The Great American Hypertension Epidemic of 2017

On November 15, 2017, an epidemic of hypertension broke out and could rapidly affect tens of millions of Americans.  The epicenter of the outbreak was traced back to the meeting of the American Heart Association in Anaheim, CA.

The pathogen was released in a special 488-page document labeled “Hypertension Guidelines.”  The document’s suspicious content was apparently noted by meeting personnel, but initial attempts to contain it with an embargo failed and the virus was leaked to the press.  Within minutes, the entire healthcare ecosystem was contaminated.

At this point, strong measures are necessary to stem the epidemic.  Everyone is advised not to click on any document or any link connected to this virus.  Instead, we are offering the following code that will serve both as a decoy and as an antidote for the virulent trojan horse.

Only a strong dose of common sense packed in a few lines of text can possibly save us from an otherwise lethal epidemic of nonsense.  Please save the following text on your EHR cloud or hard-drive, commit it to memory or to a dot phrase, and copy and paste it on all relevant quality and pay-for-performance reports you are asked to submit.


  1. The blood pressure is a physiologic quantity necessary for, and indicative of, human life.
  2. The blood pressure normally fluctuates for moment to moment. The range of values encompassed by the blood pressure is wide and depends on personal characteristics, as well as circumstances.  For example, during sleep, invasively measured systolic blood pressure in healthy individuals may fall to 70 mmHg or even lower.  During weightlifting, the systolic blood pressure may rise as high as 480/350 mmHg.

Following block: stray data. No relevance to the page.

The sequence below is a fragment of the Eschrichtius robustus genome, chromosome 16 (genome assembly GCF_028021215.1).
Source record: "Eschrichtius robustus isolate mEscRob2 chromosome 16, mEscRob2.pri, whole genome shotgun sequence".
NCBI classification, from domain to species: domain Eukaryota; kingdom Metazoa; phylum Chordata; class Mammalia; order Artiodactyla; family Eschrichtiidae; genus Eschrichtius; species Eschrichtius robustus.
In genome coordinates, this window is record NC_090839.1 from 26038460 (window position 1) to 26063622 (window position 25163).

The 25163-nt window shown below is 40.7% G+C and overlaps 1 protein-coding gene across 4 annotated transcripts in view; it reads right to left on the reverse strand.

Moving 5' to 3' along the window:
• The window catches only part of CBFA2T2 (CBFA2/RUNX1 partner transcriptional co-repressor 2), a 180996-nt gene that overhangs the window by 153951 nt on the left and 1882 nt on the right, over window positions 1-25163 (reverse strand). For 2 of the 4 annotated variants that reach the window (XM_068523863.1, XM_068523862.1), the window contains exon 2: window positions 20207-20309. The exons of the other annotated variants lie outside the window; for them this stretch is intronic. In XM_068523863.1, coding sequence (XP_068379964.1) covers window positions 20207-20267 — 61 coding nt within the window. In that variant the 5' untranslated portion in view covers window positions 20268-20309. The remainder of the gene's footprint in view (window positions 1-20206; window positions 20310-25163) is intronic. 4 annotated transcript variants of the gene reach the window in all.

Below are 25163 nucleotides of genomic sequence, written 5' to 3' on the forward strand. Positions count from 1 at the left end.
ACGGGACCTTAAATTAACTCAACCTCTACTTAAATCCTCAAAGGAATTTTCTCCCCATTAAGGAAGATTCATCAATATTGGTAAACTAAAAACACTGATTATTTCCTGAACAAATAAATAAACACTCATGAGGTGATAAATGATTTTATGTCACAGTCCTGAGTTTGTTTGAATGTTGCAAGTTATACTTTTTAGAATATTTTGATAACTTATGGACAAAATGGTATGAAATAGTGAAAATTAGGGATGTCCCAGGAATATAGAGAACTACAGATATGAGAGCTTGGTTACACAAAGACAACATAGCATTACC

3. Pitfalls that can potentially limit the accuracy of the measurement of blood pressure are many.
  4. The so-called “resting” blood pressure measured in asymptomatic individuals has statistical significance regarding the long-term health of the individual: the resting blood pressure relates to a risk of adverse health outcomes.  That risk is estimated by large scale clinical studies and is modified by patient circumstances.
  5. The statistical relationship between the resting blood pressure and health is J-shaped.

  1. Because the relationship between blood pressure height and outcomes is statistical, the nadir of the J-shaped curve cannot be determined on an individual basis.
  2. Because the nadir of the curve cannot be determined on an individual basis, and because the relationship between the blood pressure height and risk is continuous and gradual, no specific blood pressure value or range of values can segregate “normal” from “abnormal” blood pressure.
  3. In the 1950s Sir George Pickering described any selection of normal values as “the fallacy of the dividing line.”  It was a fallacy then, it remains a fallacy now.


  1. Doctors are called to act prudently and to take into account individual patient circumstances that may impact on diagnosis and treatment (Recommendation Class: I; Level of Evidence: C).
  2. The guideline for the treatment of high blood pressure is to understand the above graph (Recommendation Class: I; Level of Evidence: C).

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